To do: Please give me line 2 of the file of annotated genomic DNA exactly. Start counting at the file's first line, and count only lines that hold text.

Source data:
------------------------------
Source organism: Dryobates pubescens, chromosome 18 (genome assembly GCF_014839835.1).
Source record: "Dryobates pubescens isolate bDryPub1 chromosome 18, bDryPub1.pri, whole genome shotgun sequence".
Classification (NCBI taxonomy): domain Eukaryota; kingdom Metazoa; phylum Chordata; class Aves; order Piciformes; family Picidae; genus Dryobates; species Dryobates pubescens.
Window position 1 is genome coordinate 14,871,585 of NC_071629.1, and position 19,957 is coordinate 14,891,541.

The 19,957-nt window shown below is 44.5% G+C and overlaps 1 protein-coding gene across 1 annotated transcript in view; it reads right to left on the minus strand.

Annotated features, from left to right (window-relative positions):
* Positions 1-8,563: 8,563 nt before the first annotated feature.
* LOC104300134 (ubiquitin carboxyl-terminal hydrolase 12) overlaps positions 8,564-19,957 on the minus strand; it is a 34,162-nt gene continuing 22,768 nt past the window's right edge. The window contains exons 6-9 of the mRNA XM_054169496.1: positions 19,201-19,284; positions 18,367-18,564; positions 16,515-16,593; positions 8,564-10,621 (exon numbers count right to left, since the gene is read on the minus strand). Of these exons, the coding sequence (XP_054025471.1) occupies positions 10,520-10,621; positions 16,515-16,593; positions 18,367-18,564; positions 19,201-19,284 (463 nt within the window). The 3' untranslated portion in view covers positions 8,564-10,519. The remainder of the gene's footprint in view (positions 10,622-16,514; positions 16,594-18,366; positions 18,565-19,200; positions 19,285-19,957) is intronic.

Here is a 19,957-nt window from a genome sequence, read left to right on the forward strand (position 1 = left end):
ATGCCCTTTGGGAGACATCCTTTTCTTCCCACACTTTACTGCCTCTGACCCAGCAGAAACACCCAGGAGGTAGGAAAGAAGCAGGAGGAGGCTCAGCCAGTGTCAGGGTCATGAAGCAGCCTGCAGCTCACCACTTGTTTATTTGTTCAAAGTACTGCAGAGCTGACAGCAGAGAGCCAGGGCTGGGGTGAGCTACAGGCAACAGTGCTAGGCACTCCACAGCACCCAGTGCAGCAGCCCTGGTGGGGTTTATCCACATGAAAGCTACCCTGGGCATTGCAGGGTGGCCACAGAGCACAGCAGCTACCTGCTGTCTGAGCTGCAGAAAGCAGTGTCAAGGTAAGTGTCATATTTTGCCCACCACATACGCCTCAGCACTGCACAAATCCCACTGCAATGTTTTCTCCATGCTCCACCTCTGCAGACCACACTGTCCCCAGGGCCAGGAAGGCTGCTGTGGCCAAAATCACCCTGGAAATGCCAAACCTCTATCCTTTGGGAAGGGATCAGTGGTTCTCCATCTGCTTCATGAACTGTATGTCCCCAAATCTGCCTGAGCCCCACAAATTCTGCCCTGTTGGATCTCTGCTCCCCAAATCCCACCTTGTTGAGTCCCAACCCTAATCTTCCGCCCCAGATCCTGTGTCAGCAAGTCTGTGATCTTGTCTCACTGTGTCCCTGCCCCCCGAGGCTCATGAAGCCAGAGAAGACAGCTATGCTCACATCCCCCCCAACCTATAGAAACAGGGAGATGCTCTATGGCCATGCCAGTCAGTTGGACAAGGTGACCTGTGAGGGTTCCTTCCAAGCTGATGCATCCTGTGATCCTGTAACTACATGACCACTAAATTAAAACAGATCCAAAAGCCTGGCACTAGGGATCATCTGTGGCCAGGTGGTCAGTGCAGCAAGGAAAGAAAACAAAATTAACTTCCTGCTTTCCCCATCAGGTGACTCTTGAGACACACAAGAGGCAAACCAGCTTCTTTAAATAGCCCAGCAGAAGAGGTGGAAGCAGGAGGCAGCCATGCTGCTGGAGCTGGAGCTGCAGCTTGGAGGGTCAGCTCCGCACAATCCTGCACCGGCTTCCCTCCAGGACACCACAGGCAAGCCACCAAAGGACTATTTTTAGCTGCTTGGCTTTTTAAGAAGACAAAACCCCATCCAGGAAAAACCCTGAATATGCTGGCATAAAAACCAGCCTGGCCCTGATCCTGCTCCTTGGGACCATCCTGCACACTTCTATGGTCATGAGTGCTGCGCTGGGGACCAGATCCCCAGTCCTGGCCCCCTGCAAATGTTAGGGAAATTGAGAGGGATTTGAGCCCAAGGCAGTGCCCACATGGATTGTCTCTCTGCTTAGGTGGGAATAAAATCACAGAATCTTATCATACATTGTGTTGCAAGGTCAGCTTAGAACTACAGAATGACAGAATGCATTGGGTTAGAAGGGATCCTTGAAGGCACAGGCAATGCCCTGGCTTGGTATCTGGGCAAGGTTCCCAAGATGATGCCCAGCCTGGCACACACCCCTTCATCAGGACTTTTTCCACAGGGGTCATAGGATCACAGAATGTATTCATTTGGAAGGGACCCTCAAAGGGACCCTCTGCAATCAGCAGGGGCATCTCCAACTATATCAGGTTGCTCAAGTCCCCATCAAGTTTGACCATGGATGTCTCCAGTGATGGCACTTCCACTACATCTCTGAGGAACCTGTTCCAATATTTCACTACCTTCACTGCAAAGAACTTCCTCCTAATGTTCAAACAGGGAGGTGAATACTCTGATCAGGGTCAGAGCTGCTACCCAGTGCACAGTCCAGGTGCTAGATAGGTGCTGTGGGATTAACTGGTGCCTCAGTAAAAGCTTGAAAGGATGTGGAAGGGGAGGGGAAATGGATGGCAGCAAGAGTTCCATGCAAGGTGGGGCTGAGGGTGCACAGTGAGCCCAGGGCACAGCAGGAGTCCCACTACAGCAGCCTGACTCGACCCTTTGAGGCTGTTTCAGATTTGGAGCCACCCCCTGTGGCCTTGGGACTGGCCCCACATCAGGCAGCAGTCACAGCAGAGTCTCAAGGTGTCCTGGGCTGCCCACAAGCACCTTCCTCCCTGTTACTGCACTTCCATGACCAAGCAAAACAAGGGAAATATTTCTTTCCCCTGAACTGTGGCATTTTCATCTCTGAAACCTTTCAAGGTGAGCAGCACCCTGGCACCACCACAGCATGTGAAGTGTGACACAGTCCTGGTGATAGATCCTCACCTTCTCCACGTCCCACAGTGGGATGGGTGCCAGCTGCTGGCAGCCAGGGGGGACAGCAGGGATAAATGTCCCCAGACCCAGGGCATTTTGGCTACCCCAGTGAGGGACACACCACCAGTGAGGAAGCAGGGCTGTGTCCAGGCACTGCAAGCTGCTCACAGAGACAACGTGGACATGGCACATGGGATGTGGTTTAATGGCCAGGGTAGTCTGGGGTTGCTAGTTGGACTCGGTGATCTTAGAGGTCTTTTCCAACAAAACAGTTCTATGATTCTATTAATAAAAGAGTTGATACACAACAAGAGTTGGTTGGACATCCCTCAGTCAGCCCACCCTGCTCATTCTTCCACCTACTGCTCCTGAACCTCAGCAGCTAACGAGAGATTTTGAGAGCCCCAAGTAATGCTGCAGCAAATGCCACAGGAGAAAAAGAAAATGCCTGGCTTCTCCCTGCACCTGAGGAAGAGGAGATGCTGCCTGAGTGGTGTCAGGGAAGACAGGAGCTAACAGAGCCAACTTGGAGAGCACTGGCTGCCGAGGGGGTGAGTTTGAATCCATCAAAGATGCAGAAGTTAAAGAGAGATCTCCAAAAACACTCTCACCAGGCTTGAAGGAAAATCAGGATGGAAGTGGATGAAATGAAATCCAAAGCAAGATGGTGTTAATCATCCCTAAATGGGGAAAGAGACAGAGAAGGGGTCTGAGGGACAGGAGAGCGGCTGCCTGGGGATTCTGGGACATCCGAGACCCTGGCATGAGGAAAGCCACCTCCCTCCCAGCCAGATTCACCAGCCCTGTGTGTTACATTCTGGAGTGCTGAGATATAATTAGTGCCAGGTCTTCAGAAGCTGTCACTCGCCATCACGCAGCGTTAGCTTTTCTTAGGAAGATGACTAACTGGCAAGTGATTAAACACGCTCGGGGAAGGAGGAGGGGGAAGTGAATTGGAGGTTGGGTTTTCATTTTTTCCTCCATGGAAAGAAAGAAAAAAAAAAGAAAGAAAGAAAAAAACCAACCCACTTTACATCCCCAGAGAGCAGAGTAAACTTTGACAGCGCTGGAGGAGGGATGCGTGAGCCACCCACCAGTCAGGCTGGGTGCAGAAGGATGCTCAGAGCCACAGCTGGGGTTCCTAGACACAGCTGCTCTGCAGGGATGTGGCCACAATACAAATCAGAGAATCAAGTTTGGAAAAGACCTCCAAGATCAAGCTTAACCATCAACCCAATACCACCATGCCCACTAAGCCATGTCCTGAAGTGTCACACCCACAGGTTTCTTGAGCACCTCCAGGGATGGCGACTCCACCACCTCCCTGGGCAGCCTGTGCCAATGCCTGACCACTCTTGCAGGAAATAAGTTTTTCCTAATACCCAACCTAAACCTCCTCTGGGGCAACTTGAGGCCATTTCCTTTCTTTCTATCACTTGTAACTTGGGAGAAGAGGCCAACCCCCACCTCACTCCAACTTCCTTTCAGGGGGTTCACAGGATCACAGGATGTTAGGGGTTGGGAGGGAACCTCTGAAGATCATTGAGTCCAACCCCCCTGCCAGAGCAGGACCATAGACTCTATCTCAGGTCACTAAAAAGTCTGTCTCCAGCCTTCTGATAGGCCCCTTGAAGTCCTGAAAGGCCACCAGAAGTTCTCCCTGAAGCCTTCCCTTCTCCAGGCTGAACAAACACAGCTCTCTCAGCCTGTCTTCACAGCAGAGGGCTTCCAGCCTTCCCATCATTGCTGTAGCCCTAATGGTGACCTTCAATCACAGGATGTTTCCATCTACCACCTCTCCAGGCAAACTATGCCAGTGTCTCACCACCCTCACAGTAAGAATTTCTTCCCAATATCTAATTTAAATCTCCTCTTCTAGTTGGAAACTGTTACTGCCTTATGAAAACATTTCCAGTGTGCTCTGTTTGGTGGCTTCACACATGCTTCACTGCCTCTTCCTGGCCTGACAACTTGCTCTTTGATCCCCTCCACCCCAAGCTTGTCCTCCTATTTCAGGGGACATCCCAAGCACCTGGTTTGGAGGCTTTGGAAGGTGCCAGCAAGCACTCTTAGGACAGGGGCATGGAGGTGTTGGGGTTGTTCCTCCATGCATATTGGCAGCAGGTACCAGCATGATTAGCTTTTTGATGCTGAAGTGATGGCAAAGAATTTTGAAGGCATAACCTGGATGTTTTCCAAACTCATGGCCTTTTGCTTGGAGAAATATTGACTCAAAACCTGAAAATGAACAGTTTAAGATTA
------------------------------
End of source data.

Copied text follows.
Source record: "Dryobates pubescens isolate bDryPub1 chromosome 18, bDryPub1.pri, whole genome shotgun sequence".